Caching with service worker and Workbox

Published January 28, 2021Last updated June 14, 20244 min read

This blog post covers service worker basics and different caching strategies with service workers and Workbox.

Service worker

A service worker is a network proxy that can intercept and handle requests and cache or retrieve resources from the cache. A script runs in the background, separately from the main browser thread.



Registration can happen after the page is loaded. Browser support and HTTPS are the main prerequisites.

if ('serviceWorker' in navigator) {
window.addEventListener('load', () => {
.then(() => console.log('Service worker is registered!'))
.catch(() => console.error('Service worker registration failed'));

The install event is emitted when a new or modified service worker file exists. Assets can be precached during the mentioned event.

self.addEventListener('install', (event) => {
// cache assets

After successful installation, the updated service worker delays activating until the existing service worker no longer controls clients.


The activate event is dispatched once the old service worker is gone and a new one can control clients.

The skipWaiting method during the install event ensures that any new version will become activated immediately. Use it with clientsClaim to ensure the new service worker controls all active clients directly.

The outdated cache can be deleted during the mentioned event.

self.addEventListener('activate', (event) => {
// clear outdated cache


Workbox is a set of libraries that makes building offline progressive web apps more accessible. It contains libraries for precaching, runtime caching, and caching strategies, to name a few.

const {
cacheableResponse: { CacheableResponsePlugin },
expiration: { ExpirationPlugin },
routing: { registerRoute },
strategies: { CacheFirst, StaleWhileRevalidate },
} = workbox;


Caching ensures the app loads as efficiently as possible for repeat visitors. Precaching and runtime caching will be covered briefly.

Precaching means saving files to the cache during the service worker installation and allowing it to serve cached files without network access.

Runtime caching refers to gradually adding responses to a cache, and it allows serving cached files by combining cache and network in multiple ways.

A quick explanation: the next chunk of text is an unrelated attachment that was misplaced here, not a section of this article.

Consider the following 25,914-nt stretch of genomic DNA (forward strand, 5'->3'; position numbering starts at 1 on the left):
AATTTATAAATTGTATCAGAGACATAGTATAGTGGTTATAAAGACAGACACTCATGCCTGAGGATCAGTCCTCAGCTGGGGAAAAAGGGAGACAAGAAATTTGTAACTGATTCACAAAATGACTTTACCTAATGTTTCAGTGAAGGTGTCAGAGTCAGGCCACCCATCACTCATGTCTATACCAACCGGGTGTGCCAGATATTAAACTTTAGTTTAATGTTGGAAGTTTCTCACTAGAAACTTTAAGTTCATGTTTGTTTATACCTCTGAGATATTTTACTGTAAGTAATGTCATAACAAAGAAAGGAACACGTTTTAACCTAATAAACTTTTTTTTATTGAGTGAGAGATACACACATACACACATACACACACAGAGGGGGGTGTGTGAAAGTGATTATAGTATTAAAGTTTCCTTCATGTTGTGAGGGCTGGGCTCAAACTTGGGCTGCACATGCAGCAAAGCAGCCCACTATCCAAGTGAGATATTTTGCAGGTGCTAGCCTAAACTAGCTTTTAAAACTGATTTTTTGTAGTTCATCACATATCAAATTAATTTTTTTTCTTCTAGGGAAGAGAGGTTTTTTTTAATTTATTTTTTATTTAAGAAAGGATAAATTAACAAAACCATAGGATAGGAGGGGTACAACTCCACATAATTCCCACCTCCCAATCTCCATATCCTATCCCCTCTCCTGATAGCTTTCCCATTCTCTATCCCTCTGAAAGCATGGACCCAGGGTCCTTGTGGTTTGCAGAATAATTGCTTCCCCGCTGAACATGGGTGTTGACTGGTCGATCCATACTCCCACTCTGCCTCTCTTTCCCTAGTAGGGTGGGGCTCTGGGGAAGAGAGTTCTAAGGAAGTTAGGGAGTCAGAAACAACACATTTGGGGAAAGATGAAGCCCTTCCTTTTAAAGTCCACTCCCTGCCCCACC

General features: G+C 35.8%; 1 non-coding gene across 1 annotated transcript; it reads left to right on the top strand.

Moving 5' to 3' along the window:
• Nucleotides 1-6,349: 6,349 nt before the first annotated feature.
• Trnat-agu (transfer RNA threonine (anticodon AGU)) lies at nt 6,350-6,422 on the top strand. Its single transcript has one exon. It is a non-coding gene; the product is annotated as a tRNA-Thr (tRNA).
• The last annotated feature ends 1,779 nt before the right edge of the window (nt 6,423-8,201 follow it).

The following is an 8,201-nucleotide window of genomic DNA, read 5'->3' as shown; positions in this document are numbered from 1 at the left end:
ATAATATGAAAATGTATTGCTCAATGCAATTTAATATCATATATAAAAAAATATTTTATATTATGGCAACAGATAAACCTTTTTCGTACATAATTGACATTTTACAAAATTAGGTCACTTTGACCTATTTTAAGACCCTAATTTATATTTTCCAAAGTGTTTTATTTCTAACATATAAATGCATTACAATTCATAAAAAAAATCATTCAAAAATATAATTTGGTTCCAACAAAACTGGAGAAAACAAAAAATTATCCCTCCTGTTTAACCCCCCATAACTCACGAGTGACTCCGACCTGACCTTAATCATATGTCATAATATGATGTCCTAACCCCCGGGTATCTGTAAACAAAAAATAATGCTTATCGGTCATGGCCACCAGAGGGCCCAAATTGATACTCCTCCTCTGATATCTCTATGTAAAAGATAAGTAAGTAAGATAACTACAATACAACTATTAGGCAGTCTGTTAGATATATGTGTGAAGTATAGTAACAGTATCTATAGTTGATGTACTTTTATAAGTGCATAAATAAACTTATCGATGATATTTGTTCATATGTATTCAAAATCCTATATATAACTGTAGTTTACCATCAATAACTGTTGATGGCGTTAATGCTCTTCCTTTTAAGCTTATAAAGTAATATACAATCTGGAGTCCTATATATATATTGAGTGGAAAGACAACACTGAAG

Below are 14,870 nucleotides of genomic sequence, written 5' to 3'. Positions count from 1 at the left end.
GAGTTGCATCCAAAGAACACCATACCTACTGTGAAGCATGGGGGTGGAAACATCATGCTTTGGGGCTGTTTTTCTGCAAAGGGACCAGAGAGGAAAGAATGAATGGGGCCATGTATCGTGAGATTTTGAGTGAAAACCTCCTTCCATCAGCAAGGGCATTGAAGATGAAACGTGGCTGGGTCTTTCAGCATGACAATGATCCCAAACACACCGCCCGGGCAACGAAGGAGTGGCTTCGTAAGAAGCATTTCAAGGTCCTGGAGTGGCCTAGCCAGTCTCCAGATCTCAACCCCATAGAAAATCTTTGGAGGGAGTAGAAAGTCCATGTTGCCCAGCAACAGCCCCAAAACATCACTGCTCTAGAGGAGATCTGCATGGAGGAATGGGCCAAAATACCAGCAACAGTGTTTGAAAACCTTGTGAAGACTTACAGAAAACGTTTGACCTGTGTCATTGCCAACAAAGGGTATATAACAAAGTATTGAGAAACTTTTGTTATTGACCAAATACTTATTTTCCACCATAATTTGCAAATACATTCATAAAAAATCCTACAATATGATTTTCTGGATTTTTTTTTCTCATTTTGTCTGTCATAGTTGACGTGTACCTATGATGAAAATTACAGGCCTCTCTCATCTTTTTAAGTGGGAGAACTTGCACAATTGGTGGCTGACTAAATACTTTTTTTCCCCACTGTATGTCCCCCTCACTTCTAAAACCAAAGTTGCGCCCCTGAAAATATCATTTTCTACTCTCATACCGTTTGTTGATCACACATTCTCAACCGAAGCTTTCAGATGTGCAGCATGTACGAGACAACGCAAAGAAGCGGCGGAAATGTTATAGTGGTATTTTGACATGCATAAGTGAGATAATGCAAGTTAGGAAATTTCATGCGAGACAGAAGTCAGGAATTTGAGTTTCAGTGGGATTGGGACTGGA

Common runtime caching strategies


With the stale-while-revalidate strategy, the cached response is retrieved if available. The service worker will also send a network request to get the latest version, and the response will update the cache.

If the cached response is unavailable, the network response will be passed back to the app.

Use this strategy when showing immediately the resource is vital, even if it's an older value.

({ request }) => request.mode === 'navigate',
new StaleWhileRevalidate({
cacheName: 'pages',
plugins: [
new CacheableResponsePlugin({
statuses: [0, 200],

The cache-first strategy retrieves the cached response if available, and the network won't be used.

If the cached response is not available, the response is retrieved from the network. In that case, the network response will update the cache.

Use this strategy for assets that are unlikely to change (e.g., font files, images).

({ request }) => request.destination === 'image',
new CacheFirst({
cacheName: 'images',
plugins: [
new CacheableResponsePlugin({
statuses: [0, 200],
new ExpirationPlugin({

With a network-first strategy, the service worker tries to fetch the response from the network, and if it is successful, the cache will be updated with the response.

If the network response fails, the cached response will be used.

Use this strategy for resources whose newest update is essential but still needed offline.


Use this strategy for precached files (e.g., default offline page).


Use this strategy for non-GET requests (e.g., forms).


The demo with the mentioned examples for the Progressive Web App is available here.